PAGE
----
Find out about the world of a film-maker who the Nazi regime's Dr Goebbels wanted to enlist as head of German film when an exciting new series of humanities-based lectures begins soon at The University of Western Australia.
Fritz Lang's expressionist film, Metropolis, the world's most expensive silent movie, will be screened after a lecture, "The Very Modern World of Fritz Lang", to be given by Mark Bould of the University of the West of England at 6pm, on March 18.
Indigenous heritage consultant Noel Nannup will talk about "Aboriginal Spirituality" on May 13, while former WA Premier, Geoff Gallop, now at The University of Sydney, will discuss another aspect of spirituality in his July 3 lecture, "Religion and Politics: Trusted Friends or Sworn Enemies?"
Author Alice Pung, whose book Unpolished Gem tells of an ethnic Chinese family who fled the Khmer Rouge and whose grandfather dreams of pig's blood jelly while his relatives make festive chains from Target catalogues, will present her lecture, "Growing Up Asian in Australia", on June 17.
Chloe Hooper, an Orange Prize-shortlisted Australian author who studied creative writing under Philip Roth at Columbia University, will present "Life and Death on Palm Island: The Case of Senior Sergeant Hurley" on August 12. After a court case that gripped the nation, Sergeant Chris Hurley was found not guilty of killing Aboriginal man, Mulrunji, in an island watch house in far north Queensland.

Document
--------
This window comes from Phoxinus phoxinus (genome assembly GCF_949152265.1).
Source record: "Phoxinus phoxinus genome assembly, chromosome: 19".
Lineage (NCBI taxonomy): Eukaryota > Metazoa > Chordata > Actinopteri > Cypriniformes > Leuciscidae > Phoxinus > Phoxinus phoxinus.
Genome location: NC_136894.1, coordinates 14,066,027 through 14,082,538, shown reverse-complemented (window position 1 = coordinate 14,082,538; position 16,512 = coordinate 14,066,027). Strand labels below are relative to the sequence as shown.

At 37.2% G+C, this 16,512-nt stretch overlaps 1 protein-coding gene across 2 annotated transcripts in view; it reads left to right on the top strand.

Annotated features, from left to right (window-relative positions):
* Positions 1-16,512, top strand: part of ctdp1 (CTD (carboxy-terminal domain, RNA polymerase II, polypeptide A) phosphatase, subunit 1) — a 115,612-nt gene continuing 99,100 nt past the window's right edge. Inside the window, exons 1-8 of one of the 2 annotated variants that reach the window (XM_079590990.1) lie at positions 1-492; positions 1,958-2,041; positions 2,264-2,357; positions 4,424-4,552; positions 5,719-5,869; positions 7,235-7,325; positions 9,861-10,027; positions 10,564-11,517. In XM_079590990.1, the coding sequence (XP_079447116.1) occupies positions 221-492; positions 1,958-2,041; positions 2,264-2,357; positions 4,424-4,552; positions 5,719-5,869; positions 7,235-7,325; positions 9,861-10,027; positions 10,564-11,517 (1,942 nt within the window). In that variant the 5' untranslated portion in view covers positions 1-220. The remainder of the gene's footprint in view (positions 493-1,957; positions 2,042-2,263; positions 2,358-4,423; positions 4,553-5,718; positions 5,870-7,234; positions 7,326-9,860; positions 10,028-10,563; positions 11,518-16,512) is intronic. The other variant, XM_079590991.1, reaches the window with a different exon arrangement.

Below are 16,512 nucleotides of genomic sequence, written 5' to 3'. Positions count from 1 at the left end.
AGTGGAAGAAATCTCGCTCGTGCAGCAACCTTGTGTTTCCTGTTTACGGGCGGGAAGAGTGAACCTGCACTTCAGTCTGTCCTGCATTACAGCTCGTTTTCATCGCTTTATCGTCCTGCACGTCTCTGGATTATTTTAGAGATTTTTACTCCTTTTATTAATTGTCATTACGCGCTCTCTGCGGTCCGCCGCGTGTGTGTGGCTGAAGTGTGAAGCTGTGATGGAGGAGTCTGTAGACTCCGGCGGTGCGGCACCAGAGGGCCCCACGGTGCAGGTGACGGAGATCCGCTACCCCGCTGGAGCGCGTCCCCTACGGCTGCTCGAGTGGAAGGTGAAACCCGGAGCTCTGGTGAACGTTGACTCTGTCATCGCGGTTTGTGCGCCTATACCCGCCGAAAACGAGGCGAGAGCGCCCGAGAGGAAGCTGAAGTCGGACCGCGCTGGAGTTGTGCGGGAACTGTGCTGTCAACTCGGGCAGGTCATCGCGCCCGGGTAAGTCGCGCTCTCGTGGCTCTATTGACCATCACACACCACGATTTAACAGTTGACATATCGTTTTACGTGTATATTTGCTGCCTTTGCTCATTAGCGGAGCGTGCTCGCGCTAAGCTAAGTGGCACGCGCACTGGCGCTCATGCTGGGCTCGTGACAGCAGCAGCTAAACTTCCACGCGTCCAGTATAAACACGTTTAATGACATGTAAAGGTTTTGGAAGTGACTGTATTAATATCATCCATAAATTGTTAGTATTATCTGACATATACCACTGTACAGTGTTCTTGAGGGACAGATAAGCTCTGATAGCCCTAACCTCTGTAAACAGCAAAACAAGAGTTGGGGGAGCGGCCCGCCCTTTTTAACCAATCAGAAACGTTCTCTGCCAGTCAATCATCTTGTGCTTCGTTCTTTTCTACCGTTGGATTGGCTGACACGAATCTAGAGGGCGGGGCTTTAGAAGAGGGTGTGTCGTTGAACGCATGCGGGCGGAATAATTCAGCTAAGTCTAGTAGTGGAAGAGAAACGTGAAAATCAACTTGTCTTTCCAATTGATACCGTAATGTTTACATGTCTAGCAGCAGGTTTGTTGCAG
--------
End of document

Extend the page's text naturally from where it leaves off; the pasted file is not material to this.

An anthropologist interested in Japanese society and culture, Leng Leng Thang of the National University of Singapore, will present "Cos Play" on September 8 and the series will conclude with Princeton University's Eduardo Cadava's "Of Veils and Mourning: Fazal Sheikh's Widowed Images" on October 27. The subjects of Cadava's scholarly works include photography, mourning and even 19th century fertiliser importation while Sheik was a photographer of refugee communities.
The lecture series is hosted by the Institute of Advanced Studies. Director of the Institute of Advanced Studies and UWA Press, Associate Professor Terri-ann White said that she hopes to make the humanities series a regular part of the UWA calendar of events.
"The vitality and openness of a university community can be measured - and enhanced - by the strength of its interest in the humanities," she said.
Dean of the Faculty of Arts, Humanities and Social Sciences, Professor Anne Pauwels, said the faculty was delighted to be a part of this inaugural series that introduces a range of great thinkers and practitioners from around the world to the West Australian community.
For more information about the lectures, held at different venues at 6pm, contact IAS on 6488 1340.